Start Drawing: 5 Exercises to Overcome Creative Blocks | Beatriz Barrett | Skillshare

Start Drawing: 5 Exercises to Overcome Creative Blocks

Beatriz Barrett, Marketing Specialist and Illustrator

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9 Lessons (31m)
    • 1. Overcoming the fear of failure

      1:08
    • 2. Class Project

      0:48
    • 3. Tools and Supplies

      1:12
    • 4. Warm Up: No Erasers Allowed

      4:14
    • 5. Blind Drawing

      4:21
    • 6. Routine

      5:30
    • 7. Essence

      4:16
    • 8. Experimenting

      8:44
    • 9. Final Thoughts

      0:18
122 students are watching this class

About This Class

Drawing can be a skill you already possess or are just starting to pursue. Either way, sometimes looking at a blank page can cause anxiety, and we tend to put too much pressure on ourselves. This, in turn, can stop us from practicing and honing our skills.

This class will give you some exercises that will help you overcome these moments of doubt, by experimenting and letting go of expectations. You can use them again and again, whenever you have a creative block or are just having a hard time starting a new drawing.

No prior skills are needed, and anyone who wants to make their drawing practice more enjoyable can try these! All you need is some paper, pencils, pens, and in one of the exercises, you are free to choose whatever media you want to or have available.

So join me to learn these exercises step by step, and don’t forget to share them with our class!

Transcripts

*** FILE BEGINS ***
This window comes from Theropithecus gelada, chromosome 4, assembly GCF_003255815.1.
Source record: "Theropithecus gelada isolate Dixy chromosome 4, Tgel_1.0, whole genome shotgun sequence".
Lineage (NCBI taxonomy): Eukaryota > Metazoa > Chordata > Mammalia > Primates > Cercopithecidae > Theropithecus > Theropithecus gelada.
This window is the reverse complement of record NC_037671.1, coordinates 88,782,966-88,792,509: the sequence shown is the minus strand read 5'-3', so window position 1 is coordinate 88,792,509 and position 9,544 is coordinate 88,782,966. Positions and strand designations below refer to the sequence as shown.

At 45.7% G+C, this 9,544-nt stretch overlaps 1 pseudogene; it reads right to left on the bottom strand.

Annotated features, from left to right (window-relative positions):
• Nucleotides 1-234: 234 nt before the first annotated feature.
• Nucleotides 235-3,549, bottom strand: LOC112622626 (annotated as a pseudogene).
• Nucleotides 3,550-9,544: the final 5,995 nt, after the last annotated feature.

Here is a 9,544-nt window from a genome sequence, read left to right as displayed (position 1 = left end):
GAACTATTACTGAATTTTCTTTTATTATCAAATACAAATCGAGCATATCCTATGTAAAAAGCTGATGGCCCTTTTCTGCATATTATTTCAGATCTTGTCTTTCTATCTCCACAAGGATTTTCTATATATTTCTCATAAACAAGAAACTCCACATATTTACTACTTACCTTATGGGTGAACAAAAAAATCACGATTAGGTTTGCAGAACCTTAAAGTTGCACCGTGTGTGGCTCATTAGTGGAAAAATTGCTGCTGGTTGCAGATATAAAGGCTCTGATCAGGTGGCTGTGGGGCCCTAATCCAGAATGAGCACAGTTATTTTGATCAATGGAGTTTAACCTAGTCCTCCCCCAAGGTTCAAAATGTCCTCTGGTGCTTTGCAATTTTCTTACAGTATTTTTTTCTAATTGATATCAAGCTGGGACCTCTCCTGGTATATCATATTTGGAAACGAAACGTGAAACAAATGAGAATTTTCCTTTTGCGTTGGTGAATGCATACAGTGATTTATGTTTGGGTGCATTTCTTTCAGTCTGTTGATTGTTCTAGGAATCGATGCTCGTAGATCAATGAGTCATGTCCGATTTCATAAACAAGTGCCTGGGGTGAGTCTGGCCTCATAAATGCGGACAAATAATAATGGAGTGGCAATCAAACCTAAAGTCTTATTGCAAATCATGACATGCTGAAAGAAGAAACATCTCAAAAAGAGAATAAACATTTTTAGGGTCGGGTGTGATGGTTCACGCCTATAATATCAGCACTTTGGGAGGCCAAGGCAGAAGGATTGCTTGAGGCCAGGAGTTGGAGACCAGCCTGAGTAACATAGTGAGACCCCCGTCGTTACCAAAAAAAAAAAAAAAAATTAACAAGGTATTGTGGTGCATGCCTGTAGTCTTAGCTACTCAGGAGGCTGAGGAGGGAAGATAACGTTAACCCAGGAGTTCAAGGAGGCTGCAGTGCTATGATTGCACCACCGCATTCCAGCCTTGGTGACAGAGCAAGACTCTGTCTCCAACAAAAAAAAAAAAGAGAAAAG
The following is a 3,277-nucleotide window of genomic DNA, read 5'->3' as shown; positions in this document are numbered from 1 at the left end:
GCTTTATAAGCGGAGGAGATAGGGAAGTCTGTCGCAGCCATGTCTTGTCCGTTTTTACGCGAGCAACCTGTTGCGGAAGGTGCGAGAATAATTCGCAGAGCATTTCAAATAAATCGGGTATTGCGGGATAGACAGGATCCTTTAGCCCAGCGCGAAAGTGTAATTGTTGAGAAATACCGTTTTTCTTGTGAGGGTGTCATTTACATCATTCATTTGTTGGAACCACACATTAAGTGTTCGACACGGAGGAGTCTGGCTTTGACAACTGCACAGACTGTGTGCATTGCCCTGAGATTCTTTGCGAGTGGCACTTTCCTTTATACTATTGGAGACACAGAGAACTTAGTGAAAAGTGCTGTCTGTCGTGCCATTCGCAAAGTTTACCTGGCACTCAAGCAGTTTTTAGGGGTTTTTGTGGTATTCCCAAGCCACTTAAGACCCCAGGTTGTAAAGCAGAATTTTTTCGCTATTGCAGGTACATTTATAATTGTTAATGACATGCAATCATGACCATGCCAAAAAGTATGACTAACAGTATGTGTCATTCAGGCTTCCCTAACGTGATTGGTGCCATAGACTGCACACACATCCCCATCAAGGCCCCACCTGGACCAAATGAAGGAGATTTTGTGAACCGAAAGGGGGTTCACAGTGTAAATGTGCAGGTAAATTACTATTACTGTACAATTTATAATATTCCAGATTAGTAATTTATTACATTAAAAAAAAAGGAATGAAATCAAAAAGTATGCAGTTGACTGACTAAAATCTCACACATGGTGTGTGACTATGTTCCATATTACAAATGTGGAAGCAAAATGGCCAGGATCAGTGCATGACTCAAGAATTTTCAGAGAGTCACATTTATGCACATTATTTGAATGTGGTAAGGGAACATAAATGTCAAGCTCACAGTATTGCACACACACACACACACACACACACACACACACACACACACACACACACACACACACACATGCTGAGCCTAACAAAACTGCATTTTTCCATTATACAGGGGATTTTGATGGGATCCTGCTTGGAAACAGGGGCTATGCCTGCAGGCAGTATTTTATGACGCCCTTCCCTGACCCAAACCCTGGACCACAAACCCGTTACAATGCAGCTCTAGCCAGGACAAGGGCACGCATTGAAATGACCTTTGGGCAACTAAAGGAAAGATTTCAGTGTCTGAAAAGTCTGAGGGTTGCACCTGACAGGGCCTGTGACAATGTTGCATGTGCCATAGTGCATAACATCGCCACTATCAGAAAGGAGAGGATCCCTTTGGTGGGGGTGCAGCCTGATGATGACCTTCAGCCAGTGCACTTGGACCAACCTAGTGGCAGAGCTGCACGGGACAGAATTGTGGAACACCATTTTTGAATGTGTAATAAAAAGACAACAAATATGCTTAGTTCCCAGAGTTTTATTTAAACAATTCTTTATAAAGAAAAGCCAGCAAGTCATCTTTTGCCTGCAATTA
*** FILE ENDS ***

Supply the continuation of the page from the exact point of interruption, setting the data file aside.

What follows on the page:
1. Overcoming the fear of failure: Hi, my name is Bia Barrett. I'm a marketing specialist and an illustrator in my spare time. I've always drawn ever since I was a little kid. But it doesn't matter if you're an accomplished artist, if you're hobbyist, or if you're just starting out. We all have moments when we tap our own capacity, where our own fear of failure stops us from practicing. In this class, we'll be going over five different exercises that will help you overcome that fear and work through creative blocks. These exercises require no prior skills, so if you're just starting out, you can do them. If you're accomplished artist, you can do them. If you're just a hobbyist, you can do them. They'll all be using observational skills. Most of the exercises only require pen and paper, so you can follow along easily. For the last two exercises still, we will need other art materials and that can be colored pencils, markers, paints, whatever you have or whatever you you. Join me in this class and let's get over those creative blocks. 2. Class Project: To take full advantage of this class, make sure you submit a class project. We'll be going over five different exercises so you can post whichever you like the most. It's a great way to get some feedback from your peers and also to have some accountability. As if you're taking this class, you're probably having a hard time either starting or keeping a drawing practice. Try to scan your images if you can. Or if photos aren't the only option, make sure they're well-lit. Remember, if you're accessing Skillshare from your phone, you won't be able to upload the images. You must access from the desktop and then submit your photos. 3. Tools and Supplies: All right. So let's go over the tools you'll need for this class. As I said before, most of the exercises only require pen and paper. You can use any pen you like. I'm using a [inaudible] so you can see better in the video. We can also use a normal ballpoint pen. For some exercises, you can also use pencil, a mechanical pencil, eraser. For the last two exercises, we will need a little bit more material. For class four, it'll be ideal if you have paints, either watercolors or guache. If you don't have any of those options, you can still use colored markers. If you are using guaches or watercolors, you will need paintbrushes, two recipients of water: one for the clear water, one for the dirty water; a pallet to mix your paints and [inaudible] rag, where you can clean your paintbrushes. For the last exercise, you can use whatever media you like. So colored pencils, different markers, paint, whatever you want. 4. Warm Up: No Erasers Allowed: Back in 2017, I went through a really difficult period where I would judge myself too harshly for every line I put down. I will erase everything and that would get me nowhere. So to combat that, I started making drawings directly with pen or even colored pencils because then I wouldn't be able to erase them. I had to finish each drawing before moving on to the next one and that really helped me practice. So this first exercise will be a warm up. You only need a pen and paper. You can get objects from your house or use photos from the additional classes material as reference. Try to time yourself five minutes, three minutes, or two minutes drawings. Makes sure your lines are confident. A very common beginner mistake is that you do a lot of little lines, what we call sometimes very lines or blurry lines, instead of a continuous stroke. Try to use your arm, or even your wrists as a way to make more confident lines. You can repeat this warm up, every time before starting a new drawing. It will help you gain more confidence. 5. Blind Drawing: If you think you can't draw, or aren't confident in your observational skills, then blend drawing is a great exercise. First, grab a pen and paper, just like last time. Then, try to find a simple household object, that has a clear shape, and not too many details. Things like mugs, lamps, vases, even different teapots and stuff like that works great. Now, look directly at the object, and put your pen to paper. You cannot look down at the paper while you're drawing the line. When you finish a line, and try to make it a good one, continuous one, then you can look down at the paper to place your pen at the next position. Keep doing that. Draw looking at the object, and do not look down on the paper. Once you're done with the household object, you can pick another image from our additional images in the gallery or you can also try to find a mirror and draw your own face, or draw a face from a photo, again, without looking at the paper. Look only at your reflection, or your reference picture. Another fun thing to do is flying-figure drawing. If you don't have photos, I recommend you use [inaudible] Cafe, they have a wide selection, and it's always very interesting to see the different poses. Flying-drawing is great because you usually don't expect a good results because you're not looking at the paper. But the final drawings may surprise you. 6. Routine: Often when we're being too critical with ourselves, is because we're not happy or satisfied with the rate of our progress. There are some exercises where you can really see your progress, such as drawing a picture you already drew a couple of months or even years ago to seeing how much you've changed. However, you can also make this process quicker. The next exercise is aimed at showing your progress in a quicker and more tangible way. Commit to drawing the same thing every day for these two week. It can be an object or if you already know how to draw, challenge yourself with a landscape or portrait. After each drawing, reflect on how hard was it. Is there anything in the references becoming easier or is there anything we have a particular difficulty? At the end of the week, see drawing side-by-side. Maybe the last one isn't the one you like the most. That's okay, progress isn't always linear, but you will be able to see differences and hopefully some progress even if you're using the same reference picture in such a short amount of time. Remember, any improvement requires repetition. 7. Essence: This exercise is going to be a little bit different. I'm going to give you some instructions and then I'll tell you when to pause the video. You can only come back and press play once you're done with the first instructions. For this exercise, you will need some type of paint, if you don't have it, use colorful markers. The second thing you need is a still-life reference photo. You can grab one in the additional class materials, or you can make your own or even look for one in Unsplash or Pexels. Now, set a timer. You have one hour to draw that picture. Now pause the video and I'll get back to you when you're done. Hey, welcome back. Now that you've drawn the picture, take away the reference photo, put away the picture, get a new piece of paper, and do the same picture now from memory in 30 minutes. Set a timer, 30 minutes, go. Come back when you're done. All right, so you're back. By now I think you've learned the rules to this game. Grab another piece of paper, put away your second painting, put a timer for 15 minutes this time, and get on to painting. Come back after you're done. All right, we're almost there. This is the last painting. Get another piece of paper, put away any painting reference that you have. Set a timer for one minute and go. I'll see you in a minute. So now you've gone through the process of drawing the same image in one hour, 30 minutes, 15 minutes, and one minute. You can put them side-by-side and think about how each one changed. What usually happens is that you simplify, you strip down the painting to its most essential elements. So maybe that pineapple doesn't look like the pineapple from the photo, but you can tell that it's a pineapple, or at least, I hope so. This is a very fun exercise that will also help you think about how to simplify your drawings or how to get an idea to paper quicker. 8. Experimenting: When you start making art, it's very likely that you have a medium you're most comfortable with. But that also means when you're using that medium, you're usually more harsh on yourself. You expect more, right? I use graphite for most of my drawings, but then I hit a wall. However, I realized I wasn't as harder on myself when I was using different mediums such as water colors. For this next exercise, I want you to challenge yourself, experiment with different mediums. Draw the same picture or the same reference three times with three different mediums. One of them can be one that you're likely comfortable with, but the other two have to be new. At the end of the process, you will have experienced different materials, the way they behave, and maybe you'll even find a new media that you'll like more. For the first painting, I chose to work with watercolors. Today, it's the medium that I'm most comfortable with. I really like the fact that it dries really fast so I can finish a painting in about an hour or an hour and half. Even though at the start of the video I said graphite was my main medium, that was back in 2017. I actually hadn't done a graphite drawing in the past year. So I took this as an opportunity to get back, and it was really hard. Watercolors are quick and easy. But if I want to render a drawing with graphite, it takes time. It's a lot more work. I didn't really like the result though. Here, I tried something completely new for me, colored pencils. I tried using them as if they were paint getting a lot of different colors to achieve the result I wanted, and I really liked it in the end. It gave it a really saturated look that I don't usually have even when using water colors. 9. Final Thoughts: Thank you for joining the Skillshare class. I hope you enjoyed the exercises, and we're able to overcome your creative blocks. Don't forget to upload your drawings onto the Class Project, and if you'd like you can tag me on Instagram @biabarret. I look forward to looking for at your works and giving you feedback.